Go for it boss_Zapiro


Date: January 1, 1970
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The cartoon shows four menacing looking men from the ANC, COSATU, SACP and the ANC Youth League holding down a blindfolded woman with the words ‘justice system’ on a sash across her upper body. The woman is screaming helplessly while ANC President Jacob Zuma unzips his trousers seemingly ready for intercourse with the woman. Zuma has a shower on his head (apparently in reference to the rape case where Zuma was accused and acquitted of raping an HIV+ woman, and him having said that he took a shower afterwards).

This article may be used in training to:
1. showcase a blatant stereotype;
2. provide an example of irresponsible media practice;
3. show the tension between media freedom and abuse of its right, in a way that  perpetuates gender stereotypes;
4. show how women and men are often portrayed in stereotypical terms with women as victims and men as powerful and always in control; and
5. show how media can tend to trivialise issues of national concern such as the spread of HIV/AIDS.
 
Trainer’s notes:

Media has a social responsibility that it has to be kept mindful of. As the fourth arm of any democracy it has to bring social ills to the fore. It also has a duty to represent the constituent groups of any society in a non discriminatory manner. As such women and men should be portrayed using non-derogatory language or imagery. After seeing this cartoon, gender and women’s groups reacted with indignation and disgust as they felt that it perpetuates gender stereotypes. Zuma’s supporters, on the other hand, thought it was a personal and racist attack on Jacob Zuma; the cartoonist Jonathan Zapiro said it was a grave depiction of the state of affairs where Zuma’s allies are raping the justice system to ensure that corruption charges against him are dropped.
Most of the time media carries the role of agenda setter. What people discuss in places of entertainment and social gatherings is shaped by what they see in the media. As such this cartoon, which on face value seems to be asking questions about the future and independence of the justice system in the context of a Jacob Zuma leadership, carries subtle messages which are likely to influence people’s opinions and perceptions of gender violence. The cartoonist chooses the wrong imagery to put across his message. Why a picture of four menacing men and a woman lying helpless and prostrate? The picture of the helpless woman being held down forcefully by four men clearly normalises gender violence. The cartoon seems to be condoning this violence instead of condemning it. The theme of the helpless woman is a common theme in media where women are seen as not able to fight their adversaries or their battles; they are never in control of their lives.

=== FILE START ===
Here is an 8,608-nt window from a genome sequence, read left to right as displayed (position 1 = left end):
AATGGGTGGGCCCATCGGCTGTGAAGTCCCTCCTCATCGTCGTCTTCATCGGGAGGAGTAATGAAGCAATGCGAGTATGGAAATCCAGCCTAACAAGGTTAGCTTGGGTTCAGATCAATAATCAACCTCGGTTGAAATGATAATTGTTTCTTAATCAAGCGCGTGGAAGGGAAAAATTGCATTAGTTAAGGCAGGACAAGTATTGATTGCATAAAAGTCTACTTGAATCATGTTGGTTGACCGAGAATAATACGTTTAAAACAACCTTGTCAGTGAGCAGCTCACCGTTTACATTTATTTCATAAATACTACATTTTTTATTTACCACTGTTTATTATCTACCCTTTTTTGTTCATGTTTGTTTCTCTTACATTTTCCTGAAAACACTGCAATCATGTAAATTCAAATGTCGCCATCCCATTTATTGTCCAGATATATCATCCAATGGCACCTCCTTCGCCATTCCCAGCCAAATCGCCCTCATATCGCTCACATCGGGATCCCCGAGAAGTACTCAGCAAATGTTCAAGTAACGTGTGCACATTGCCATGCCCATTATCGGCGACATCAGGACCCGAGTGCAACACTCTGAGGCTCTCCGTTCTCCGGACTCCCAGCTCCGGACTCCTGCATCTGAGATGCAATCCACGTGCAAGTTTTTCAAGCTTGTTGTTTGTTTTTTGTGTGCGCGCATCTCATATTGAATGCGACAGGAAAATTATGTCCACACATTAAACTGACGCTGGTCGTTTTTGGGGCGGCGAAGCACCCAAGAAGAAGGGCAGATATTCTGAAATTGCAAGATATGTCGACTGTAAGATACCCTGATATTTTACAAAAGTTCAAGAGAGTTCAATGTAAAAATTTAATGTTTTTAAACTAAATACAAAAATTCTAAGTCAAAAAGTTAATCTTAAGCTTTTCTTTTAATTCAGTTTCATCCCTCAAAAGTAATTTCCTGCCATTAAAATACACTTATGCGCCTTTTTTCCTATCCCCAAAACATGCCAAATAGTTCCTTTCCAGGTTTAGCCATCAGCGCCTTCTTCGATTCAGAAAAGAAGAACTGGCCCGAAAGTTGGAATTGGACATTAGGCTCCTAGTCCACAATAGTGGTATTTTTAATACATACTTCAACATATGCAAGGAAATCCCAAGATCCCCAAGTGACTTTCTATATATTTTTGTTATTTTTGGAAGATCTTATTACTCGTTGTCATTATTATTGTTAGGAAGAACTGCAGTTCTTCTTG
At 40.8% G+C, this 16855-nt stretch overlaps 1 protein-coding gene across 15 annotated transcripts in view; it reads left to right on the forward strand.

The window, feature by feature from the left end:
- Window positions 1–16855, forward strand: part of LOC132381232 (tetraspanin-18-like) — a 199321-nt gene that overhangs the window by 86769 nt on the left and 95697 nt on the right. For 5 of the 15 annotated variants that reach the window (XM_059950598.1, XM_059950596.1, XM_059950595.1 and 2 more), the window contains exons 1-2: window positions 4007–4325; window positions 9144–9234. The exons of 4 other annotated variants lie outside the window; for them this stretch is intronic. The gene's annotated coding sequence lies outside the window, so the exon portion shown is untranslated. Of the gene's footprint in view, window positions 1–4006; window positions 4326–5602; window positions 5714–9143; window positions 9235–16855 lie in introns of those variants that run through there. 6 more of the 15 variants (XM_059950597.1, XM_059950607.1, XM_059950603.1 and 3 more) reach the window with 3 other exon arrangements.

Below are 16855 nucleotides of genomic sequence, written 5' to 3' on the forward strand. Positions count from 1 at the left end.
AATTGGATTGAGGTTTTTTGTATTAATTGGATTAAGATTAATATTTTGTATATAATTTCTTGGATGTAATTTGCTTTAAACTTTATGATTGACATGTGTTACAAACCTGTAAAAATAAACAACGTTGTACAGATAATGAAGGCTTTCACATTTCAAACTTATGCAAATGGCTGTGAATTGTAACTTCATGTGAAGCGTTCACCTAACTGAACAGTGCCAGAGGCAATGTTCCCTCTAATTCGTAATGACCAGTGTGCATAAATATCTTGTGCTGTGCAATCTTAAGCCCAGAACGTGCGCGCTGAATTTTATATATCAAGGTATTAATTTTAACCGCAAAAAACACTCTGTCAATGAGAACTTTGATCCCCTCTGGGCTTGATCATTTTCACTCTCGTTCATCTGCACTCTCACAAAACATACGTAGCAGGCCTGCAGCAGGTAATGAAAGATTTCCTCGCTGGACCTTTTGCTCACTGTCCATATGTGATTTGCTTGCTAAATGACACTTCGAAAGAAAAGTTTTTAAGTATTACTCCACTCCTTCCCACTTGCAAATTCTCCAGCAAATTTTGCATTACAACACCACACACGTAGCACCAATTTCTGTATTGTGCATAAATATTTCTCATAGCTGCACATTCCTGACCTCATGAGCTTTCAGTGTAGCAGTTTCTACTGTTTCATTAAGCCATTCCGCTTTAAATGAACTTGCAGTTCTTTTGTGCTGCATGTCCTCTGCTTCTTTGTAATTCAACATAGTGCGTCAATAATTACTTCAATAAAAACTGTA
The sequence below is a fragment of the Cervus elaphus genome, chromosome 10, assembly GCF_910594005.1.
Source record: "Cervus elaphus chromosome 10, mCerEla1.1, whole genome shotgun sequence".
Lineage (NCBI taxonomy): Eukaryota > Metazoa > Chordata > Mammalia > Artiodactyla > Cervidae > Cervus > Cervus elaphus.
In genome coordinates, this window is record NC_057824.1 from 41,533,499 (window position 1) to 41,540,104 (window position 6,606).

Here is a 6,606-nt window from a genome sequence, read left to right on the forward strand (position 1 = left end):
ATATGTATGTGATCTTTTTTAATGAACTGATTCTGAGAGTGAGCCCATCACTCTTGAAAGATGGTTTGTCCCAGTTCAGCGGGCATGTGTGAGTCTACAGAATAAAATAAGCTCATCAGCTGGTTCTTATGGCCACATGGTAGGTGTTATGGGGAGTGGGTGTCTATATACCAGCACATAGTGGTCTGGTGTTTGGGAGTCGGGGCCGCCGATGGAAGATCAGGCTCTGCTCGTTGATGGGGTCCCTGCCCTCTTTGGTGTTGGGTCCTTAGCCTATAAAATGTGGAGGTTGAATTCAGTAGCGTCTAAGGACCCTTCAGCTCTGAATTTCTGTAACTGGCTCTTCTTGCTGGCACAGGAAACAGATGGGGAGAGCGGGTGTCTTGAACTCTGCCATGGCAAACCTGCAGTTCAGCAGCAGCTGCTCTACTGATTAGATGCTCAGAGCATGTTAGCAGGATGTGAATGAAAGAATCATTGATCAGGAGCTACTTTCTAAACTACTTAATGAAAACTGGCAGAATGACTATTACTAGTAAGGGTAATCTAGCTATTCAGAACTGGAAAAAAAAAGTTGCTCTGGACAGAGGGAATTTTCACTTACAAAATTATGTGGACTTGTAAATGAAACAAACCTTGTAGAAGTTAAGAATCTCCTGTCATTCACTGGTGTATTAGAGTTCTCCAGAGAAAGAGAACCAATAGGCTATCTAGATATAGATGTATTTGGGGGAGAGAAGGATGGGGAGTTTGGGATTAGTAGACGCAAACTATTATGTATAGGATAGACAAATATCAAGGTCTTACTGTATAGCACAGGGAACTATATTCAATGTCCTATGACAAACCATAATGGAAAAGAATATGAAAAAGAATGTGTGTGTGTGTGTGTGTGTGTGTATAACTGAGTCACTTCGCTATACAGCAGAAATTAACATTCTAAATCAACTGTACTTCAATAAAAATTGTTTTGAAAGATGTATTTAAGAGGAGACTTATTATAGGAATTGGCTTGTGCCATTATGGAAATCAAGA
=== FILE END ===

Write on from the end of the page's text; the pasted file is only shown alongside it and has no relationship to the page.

The words ‘go for it boss!’ apparently directed at the drooling Jacob Zuma who is taking off his trousers are a subtle way of encouraging gender violence. The woman ceases to be a human being but an ‘it’. The action that is about to happen is rape.  One wonders if the four groups represented, that is the ANC and its Youth League, COSATU and SACP encourage gender violence. HIV/AIDS is a critical issue in South Africa. Surprisingly, the cartoonist chooses to make fun out of the whole issue. After his alleged rape of the HIV positive woman, Jacob Zuma is said to have taken a shower to minimise the risk of contracting the disease. Instead of making a joke out of the ‘shower incident’, media should take the opportunity to correct misconceptions and stereotypes around the spread of AIDS.
Discussion questions:
1. Ask participants what they think the role of cartoons is in media? Should they be taken seriously or are they simply a light-hearted kind of entertainment?
2. Ask participants what they think of the cartoon.
3. What does the cartoon say about women and men and their relationships?
4. What would you add or remove from the cartoon to correct the stereotypes/misconceptions that you see? (if any)
5. The logo of the South African National Prosecuting Authority is that of an African woman holding a set of scales. Given this symbolism, how inappropriate is image of a woman in the cartoon? Is there another image that would have made the cartoonist’s point as clearly?
 
Training exercises:
1.Ask participants to redraw the cartoon challenging stereotypes around gender based violence.
2. This cartoon in particular was extremely controversial, with opinions divided over whether it was a clever poke at Jacob Zuma, or a gross misrepresentation of women. Hold a structured debate around the issues raised by the cartoon. What is the objective of political cartoons? Why is this particular image so controversial? Does it have any redeeming qualities? When does shock value become offensive?

Links to other training resources

Gender and HIV: A Training Manual Background http://www.genderlinks.org.za/page.php?p_id=168
 


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